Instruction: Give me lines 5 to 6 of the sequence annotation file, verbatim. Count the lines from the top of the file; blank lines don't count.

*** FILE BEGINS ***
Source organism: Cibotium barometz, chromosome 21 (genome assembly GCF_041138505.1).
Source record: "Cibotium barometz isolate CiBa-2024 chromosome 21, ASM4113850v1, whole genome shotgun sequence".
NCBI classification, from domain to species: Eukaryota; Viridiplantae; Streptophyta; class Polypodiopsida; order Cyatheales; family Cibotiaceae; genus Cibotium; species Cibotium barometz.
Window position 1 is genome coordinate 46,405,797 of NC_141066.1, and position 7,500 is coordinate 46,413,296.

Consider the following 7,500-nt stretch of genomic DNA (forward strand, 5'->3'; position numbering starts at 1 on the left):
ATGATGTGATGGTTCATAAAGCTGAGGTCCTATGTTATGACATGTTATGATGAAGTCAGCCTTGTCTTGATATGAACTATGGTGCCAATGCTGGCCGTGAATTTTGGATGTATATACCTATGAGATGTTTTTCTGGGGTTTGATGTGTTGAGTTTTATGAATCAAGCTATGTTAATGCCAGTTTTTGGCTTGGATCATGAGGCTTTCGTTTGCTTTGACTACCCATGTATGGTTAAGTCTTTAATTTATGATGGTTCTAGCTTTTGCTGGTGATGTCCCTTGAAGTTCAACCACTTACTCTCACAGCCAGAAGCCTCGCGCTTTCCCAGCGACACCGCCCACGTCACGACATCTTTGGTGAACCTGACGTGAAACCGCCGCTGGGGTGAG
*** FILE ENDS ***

Consider the following 7,500-nt stretch of genomic DNA (forward strand, 5'->3'; position numbering starts at 1 on the left):
ATGATGTGATGGTTCATAAAGCTGAGGTCCTATGTTATGACATGTTATGATGAAGTCAGCCTTGTCTTGATATGAACTATGGTGCCAATGCTGGCCGTGAATTTTGGATGTATATACCTATGAGATGTTTTTCTGGGGTTTGATGTGTTGAGTTTTATGAATCAAGCTATGTTAATGCCAGTTTTTGGCTTGGATCATGAGGCTTTCGTTTGCTTTGACTACCCATGTATGGTTAAGTCTTTAATTTATGATGGTTCTAGCTTTTGCTGGTGATGTCCCTTGAAGTTCAACCACTTACTCTCACAGCCAGAAGCCTCGCGCTTTCCCAGCGACACCGCCCACGTCACGACATCTTTGGTGAACCTGACGTGAAACCGCCGCTGGGGTGAG